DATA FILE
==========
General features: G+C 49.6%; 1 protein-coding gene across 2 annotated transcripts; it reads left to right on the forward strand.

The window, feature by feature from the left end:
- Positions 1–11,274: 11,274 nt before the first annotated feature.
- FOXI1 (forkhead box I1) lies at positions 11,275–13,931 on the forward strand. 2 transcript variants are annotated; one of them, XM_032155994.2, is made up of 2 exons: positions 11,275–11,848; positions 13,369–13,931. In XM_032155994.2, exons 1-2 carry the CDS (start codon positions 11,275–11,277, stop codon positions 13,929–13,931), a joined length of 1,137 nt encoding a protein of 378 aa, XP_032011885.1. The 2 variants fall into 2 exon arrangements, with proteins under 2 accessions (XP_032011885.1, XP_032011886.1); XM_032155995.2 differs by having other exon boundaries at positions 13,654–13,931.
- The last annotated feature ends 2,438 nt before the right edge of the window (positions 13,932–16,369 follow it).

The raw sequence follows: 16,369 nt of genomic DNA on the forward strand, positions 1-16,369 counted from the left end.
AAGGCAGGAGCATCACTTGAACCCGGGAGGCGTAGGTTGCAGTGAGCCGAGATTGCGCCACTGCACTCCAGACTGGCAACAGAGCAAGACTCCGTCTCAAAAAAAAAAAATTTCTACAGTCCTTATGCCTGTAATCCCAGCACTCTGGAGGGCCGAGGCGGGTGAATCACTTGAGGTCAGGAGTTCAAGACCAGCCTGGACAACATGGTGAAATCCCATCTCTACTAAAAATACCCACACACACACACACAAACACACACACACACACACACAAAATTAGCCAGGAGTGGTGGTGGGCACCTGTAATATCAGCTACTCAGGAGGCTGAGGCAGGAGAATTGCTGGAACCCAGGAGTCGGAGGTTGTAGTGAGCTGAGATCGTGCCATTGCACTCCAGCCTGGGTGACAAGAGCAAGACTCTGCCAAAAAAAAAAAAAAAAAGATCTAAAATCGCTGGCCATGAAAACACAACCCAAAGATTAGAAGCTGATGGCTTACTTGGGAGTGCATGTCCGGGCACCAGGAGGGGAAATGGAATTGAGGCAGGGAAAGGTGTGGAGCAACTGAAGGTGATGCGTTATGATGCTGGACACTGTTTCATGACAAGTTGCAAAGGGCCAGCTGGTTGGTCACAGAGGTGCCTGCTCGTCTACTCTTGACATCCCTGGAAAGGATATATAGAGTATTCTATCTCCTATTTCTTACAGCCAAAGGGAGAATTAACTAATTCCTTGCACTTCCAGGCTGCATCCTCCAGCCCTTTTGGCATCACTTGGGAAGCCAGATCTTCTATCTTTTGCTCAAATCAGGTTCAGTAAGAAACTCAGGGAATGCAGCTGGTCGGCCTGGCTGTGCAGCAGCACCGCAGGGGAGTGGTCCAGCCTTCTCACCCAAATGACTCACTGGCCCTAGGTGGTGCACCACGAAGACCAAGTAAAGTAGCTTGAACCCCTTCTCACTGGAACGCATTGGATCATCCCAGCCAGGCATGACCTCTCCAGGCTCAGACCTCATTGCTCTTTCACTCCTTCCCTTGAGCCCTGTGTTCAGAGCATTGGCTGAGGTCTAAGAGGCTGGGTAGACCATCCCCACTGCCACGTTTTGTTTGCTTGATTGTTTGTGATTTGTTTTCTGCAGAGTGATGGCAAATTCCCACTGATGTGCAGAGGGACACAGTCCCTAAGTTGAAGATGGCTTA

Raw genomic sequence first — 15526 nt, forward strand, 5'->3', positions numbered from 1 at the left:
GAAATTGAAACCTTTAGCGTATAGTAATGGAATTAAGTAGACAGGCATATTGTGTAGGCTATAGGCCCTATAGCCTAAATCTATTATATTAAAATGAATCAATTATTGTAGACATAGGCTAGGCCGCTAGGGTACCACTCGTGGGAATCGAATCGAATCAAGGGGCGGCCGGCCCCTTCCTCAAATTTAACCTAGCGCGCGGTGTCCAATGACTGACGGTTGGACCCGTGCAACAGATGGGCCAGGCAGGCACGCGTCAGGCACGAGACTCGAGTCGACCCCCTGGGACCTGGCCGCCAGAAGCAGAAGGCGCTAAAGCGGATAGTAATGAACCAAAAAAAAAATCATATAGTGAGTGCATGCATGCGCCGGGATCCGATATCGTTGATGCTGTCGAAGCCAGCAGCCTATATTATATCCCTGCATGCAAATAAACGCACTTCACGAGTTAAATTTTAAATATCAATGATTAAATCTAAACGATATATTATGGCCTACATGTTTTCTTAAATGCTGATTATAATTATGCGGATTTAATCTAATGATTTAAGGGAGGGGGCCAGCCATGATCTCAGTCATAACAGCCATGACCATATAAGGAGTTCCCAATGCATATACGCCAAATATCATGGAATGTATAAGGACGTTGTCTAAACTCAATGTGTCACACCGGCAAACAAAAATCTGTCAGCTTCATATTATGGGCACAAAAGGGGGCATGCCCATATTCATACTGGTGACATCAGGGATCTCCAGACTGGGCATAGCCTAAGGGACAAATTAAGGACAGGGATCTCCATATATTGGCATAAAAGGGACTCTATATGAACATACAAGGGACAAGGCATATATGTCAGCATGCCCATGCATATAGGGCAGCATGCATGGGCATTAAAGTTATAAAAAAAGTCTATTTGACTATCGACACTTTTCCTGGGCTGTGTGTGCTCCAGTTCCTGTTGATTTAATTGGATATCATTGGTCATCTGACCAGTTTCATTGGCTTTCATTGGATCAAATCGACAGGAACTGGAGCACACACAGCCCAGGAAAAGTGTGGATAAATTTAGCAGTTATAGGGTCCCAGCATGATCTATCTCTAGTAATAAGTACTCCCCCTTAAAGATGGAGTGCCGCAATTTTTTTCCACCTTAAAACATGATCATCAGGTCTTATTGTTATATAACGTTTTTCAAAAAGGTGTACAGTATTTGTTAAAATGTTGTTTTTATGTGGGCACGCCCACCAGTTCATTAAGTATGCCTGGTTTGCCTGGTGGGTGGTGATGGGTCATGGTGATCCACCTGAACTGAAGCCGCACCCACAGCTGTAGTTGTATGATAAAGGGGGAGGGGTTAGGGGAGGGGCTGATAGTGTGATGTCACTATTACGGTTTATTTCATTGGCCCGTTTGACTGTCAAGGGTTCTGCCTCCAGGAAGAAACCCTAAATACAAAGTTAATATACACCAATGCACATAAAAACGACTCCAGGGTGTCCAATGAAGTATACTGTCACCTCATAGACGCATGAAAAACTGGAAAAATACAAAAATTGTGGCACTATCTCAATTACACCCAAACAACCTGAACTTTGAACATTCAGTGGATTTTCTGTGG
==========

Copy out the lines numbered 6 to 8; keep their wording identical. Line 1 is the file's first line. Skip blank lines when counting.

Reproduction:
The raw sequence follows: 16,369 nt of genomic DNA on the forward strand, positions 1-16,369 counted from the left end.
AAGGCAGGAGCATCACTTGAACCCGGGAGGCGTAGGTTGCAGTGAGCCGAGATTGCGCCACTGCACTCCAGACTGGCAACAGAGCAAGACTCCGTCTCAAAAAAAAAAAATTTCTACAGTCCTTATGCCTGTAATCCCAGCACTCTGGAGGGCCGAGGCGGGTGAATCACTTGAGGTCAGGAGTTCAAGACCAGCCTGGACAACATGGTGAAATCCCATCTCTACTAAAAATACCCACACACACACACACAAACACACACACACACACACACAAAATTAGCCAGGAGTGGTGGTGGGCACCTGTAATATCAGCTACTCAGGAGGCTGAGGCAGGAGAATTGCTGGAACCCAGGAGTCGGAGGTTGTAGTGAGCTGAGATCGTGCCATTGCACTCCAGCCTGGGTGACAAGAGCAAGACTCTGCCAAAAAAAAAAAAAAAAAGATCTAAAATCGCTGGCCATGAAAACACAACCCAAAGATTAGAAGCTGATGGCTTACTTGGGAGTGCATGTCCGGGCACCAGGAGGGGAAATGGAATTGAGGCAGGGAAAGGTGTGGAGCAACTGAAGGTGATGCGTTATGATGCTGGACACTGTTTCATGACAAGTTGCAAAGGGCCAGCTGGTTGGTCACAGAGGTGCCTGCTCGTCTACTCTTGACATCCCTGGAAAGGATATATAGAGTATTCTATCTCCTATTTCTTACAGCCAAAGGGAGAATTAACTAATTCCTTGCACTTCCAGGCTGCATCCTCCAGCCCTTTTGGCATCACTTGGGAAGCCAGATCTTCTATCTTTTGCTCAAATCAGGTTCAGTAAGAAACTCAGGGAATGCAGCTGGTCGGCCTGGCTGTGCAGCAGCACCGCAGGGGAGTGGTCCAGCCTTCTCACCCAAATGACTCACTGGCCCTAGGTGGTGCACCACGAAGACCAAGTAAAGTAGCTTGAACCCCTTCTCACTGGAACGCATTGGATCATCCCAGCCAGGCATGACCTCTCCAGGCTCAGACCTCATTGCTCTTTCACTCCTTCCCTTGAGCCCTGTGTTCAGAGCATTGGCTGAGGTCTAAGAGGCTGGGTAGACCATCCCCACTGCCACGTTTTGTTTGCTTGATTGTTTGTGATTTGTTTTCTGCAGAGTGATGGCAAATTCCCACTGATGTGCAGAGGGACACAGTCCCTAAGTTGAAGATGGCTTA

Raw genomic sequence first — 15526 nt, forward strand, 5'->3', positions numbered from 1 at the left: